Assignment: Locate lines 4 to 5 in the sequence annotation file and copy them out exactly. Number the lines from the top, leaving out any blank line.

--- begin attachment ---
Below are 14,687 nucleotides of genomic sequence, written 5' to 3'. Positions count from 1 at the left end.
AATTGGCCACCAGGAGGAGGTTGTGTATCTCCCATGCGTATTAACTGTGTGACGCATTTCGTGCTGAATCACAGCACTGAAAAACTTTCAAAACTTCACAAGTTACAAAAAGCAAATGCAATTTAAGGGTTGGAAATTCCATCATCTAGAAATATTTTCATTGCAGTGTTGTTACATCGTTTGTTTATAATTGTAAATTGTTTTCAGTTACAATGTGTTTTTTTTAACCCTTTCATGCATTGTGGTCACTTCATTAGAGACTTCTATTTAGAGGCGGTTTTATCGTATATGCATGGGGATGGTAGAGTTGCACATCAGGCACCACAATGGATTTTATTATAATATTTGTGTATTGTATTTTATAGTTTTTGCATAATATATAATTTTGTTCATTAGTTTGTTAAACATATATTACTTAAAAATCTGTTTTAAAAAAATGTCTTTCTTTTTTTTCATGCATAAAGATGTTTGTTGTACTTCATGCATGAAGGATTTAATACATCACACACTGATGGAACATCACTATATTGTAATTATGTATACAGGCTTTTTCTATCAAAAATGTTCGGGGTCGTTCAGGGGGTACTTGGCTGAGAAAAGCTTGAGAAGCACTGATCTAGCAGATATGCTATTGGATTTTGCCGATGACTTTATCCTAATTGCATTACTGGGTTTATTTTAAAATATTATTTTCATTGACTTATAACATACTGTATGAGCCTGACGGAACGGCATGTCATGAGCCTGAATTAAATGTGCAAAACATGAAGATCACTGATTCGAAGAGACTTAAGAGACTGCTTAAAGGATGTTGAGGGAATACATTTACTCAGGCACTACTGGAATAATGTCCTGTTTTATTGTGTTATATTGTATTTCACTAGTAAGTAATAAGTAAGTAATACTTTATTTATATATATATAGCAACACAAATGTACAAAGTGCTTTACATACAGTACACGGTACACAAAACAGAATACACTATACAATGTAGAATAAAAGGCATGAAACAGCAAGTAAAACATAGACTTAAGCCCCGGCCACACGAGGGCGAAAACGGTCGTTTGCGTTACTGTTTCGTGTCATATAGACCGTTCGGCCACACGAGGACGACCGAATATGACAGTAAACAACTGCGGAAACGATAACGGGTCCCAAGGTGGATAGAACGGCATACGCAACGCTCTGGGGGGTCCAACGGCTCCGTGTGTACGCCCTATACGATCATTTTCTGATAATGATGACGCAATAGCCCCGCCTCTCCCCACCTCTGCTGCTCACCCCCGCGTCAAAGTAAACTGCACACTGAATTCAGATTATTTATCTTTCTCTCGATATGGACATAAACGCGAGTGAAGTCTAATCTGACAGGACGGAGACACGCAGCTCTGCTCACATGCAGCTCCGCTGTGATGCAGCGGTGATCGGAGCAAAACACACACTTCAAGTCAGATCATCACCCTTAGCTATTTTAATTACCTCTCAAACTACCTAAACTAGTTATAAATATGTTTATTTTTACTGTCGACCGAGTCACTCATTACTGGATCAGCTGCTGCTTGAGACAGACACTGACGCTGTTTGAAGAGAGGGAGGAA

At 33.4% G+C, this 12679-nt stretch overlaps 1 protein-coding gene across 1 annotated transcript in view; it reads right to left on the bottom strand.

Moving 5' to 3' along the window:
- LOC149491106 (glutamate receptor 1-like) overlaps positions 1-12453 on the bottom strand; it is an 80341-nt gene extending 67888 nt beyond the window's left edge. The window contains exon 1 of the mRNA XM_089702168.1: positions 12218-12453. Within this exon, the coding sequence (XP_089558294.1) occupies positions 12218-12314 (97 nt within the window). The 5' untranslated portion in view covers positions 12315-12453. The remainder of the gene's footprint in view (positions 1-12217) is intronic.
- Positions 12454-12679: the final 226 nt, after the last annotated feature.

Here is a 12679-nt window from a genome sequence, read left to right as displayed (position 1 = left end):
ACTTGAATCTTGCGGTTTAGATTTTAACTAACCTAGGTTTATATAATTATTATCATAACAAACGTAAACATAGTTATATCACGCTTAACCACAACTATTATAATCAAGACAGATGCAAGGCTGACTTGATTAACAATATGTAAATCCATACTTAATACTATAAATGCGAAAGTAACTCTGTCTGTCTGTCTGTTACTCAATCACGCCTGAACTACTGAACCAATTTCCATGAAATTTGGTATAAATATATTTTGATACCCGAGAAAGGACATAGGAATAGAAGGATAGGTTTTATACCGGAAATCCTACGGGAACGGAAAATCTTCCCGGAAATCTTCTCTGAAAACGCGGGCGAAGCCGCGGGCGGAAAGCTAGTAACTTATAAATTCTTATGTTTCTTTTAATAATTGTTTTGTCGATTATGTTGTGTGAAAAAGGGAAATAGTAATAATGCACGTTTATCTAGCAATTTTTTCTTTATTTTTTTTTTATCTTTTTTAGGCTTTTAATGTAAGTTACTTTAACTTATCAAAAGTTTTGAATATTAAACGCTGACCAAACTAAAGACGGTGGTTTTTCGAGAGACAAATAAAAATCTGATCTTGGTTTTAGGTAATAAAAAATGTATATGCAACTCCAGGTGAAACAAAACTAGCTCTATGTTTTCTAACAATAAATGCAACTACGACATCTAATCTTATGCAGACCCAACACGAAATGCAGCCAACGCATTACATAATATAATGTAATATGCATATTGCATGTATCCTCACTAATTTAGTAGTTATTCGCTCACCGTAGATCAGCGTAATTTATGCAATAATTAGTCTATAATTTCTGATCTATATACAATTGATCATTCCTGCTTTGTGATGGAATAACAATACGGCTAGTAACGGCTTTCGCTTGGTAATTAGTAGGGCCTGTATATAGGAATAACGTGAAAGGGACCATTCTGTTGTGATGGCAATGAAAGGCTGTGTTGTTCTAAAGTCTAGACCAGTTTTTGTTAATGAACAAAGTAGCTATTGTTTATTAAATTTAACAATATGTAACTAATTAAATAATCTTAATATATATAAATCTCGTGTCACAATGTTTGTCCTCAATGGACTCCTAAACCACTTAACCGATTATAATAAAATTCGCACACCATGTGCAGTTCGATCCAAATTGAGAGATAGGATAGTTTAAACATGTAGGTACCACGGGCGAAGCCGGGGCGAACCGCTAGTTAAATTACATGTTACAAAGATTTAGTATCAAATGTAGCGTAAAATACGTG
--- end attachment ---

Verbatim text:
Moving 5' to 3' along the window:
- LOC149491106 (glutamate receptor 1-like) overlaps positions 1-12453 on the bottom strand; it is an 80341-nt gene extending 67888 nt beyond the window's left edge. The window contains exon 1 of the mRNA XM_089702168.1: positions 12218-12453. Within this exon, the coding sequence (XP_089558294.1) occupies positions 12218-12314 (97 nt within the window). The 5' untranslated portion in view covers positions 12315-12453. The remainder of the gene's footprint in view (positions 1-12217) is intronic.